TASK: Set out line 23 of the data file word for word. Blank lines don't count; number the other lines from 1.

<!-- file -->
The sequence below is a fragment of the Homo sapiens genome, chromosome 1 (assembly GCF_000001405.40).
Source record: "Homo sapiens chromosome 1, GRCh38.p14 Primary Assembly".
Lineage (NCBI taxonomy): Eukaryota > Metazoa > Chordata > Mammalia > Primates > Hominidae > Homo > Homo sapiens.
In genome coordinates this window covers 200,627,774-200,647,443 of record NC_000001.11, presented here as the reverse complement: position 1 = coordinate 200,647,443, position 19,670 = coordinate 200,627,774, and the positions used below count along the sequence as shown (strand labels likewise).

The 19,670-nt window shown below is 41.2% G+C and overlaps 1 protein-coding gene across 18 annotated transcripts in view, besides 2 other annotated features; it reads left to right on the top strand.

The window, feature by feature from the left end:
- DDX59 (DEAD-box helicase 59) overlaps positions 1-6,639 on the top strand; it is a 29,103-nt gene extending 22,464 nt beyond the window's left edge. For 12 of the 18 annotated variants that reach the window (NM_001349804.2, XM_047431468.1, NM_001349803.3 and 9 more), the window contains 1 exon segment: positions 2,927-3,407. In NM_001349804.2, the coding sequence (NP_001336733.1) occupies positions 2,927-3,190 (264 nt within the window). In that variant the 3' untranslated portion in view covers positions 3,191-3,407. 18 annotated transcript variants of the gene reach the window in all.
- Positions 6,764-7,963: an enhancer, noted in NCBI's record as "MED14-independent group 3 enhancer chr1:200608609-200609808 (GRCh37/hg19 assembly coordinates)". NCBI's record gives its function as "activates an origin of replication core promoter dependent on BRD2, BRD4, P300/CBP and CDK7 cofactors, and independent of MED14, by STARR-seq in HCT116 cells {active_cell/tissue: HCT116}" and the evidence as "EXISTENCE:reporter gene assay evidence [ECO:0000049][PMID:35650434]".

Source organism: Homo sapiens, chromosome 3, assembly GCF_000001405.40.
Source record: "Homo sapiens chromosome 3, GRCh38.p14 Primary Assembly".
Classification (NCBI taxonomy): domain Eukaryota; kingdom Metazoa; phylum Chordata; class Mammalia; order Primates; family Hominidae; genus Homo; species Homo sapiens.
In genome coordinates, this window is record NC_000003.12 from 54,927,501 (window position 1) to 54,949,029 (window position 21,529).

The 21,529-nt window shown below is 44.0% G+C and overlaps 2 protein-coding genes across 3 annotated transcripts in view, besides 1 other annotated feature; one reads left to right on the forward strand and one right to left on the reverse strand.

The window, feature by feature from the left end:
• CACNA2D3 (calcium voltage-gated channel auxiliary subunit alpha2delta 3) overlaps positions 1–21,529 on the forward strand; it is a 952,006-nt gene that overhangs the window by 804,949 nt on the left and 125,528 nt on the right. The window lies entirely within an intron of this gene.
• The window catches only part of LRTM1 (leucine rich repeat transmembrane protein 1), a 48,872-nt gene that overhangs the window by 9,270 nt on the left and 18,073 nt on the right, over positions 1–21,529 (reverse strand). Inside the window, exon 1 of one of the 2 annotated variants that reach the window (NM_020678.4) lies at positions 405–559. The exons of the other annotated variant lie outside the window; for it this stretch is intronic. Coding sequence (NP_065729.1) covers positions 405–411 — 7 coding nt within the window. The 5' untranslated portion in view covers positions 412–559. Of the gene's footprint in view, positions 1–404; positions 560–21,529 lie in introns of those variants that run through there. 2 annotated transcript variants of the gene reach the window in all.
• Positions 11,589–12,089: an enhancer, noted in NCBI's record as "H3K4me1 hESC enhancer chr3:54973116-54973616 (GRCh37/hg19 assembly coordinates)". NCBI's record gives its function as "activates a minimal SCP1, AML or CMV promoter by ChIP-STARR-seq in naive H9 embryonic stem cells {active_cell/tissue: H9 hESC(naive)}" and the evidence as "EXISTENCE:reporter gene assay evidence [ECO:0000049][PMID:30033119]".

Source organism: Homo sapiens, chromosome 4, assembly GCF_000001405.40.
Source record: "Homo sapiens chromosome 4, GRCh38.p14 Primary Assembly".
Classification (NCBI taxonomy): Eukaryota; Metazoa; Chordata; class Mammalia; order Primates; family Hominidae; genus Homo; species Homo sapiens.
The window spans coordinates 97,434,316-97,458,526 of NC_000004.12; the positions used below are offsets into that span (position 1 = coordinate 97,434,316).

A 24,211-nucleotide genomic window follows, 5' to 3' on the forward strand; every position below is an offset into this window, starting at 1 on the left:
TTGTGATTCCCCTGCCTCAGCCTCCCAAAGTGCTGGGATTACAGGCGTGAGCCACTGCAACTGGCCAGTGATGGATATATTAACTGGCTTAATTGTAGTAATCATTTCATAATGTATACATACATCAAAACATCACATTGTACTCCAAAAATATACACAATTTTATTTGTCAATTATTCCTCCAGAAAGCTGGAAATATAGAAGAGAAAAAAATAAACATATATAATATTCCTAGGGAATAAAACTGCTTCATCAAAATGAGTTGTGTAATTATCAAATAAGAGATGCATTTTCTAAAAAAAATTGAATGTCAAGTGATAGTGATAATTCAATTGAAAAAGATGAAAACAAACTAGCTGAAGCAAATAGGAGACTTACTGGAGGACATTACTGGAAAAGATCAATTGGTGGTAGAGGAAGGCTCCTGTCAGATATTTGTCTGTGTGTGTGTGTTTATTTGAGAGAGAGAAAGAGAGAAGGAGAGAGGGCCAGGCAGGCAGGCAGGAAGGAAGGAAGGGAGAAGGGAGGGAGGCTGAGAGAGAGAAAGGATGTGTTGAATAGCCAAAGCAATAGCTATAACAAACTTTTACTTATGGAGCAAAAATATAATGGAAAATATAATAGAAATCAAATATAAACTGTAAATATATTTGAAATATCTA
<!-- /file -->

TTGTGATTCCCCTGCCTCAGCCTCCCAAAGTGCTGGGATTACAGGCGTGAGCCACTGCAACTGGCCAGTGATGGATATATTAACTGGCTTAATTGTAGTAATCATTTCATAATGTATACATACATCAAAACATCACATTGTACTCCAAAAATATACACAATTTTATTTGTCAATTATTCCTCCAGAAAGCTGGAAATATAGAAGAGAAAAAAATAAACATATATAATATTCCTAGGGAATAAAACTGCTTCATCAAAATGAGTTGTGTAATTATCAAATAAGAGATGCATTTTCTAAAAAAAATTGAATGTCAAGTGATAGTGATAATTCAATTGAAAAAGATGAAAACAAACTAGCTGAAGCAAATAGGAGACTTACTGGAGGACATTACTGGAAAAGATCAATTGGTGGTAGAGGAAGGCTCCTGTCAGATATTTGTCTGTGTGTGTGTGTTTATTTGAGAGAGAGAAAGAGAGAAGGAGAGAGGGCCAGGCAGGCAGGCAGGAAGGAAGGAAGGGAGAAGGGAGGGAGGCTGAGAGAGAGAAAGGATGTGTTGAATAGCCAAAGCAATAGCTATAACAAACTTTTACTTATGGAGCAAAAATATAATGGAAAATATAATAGAAATCAAATATAAACTGTAAATATATTTGAAATATCTA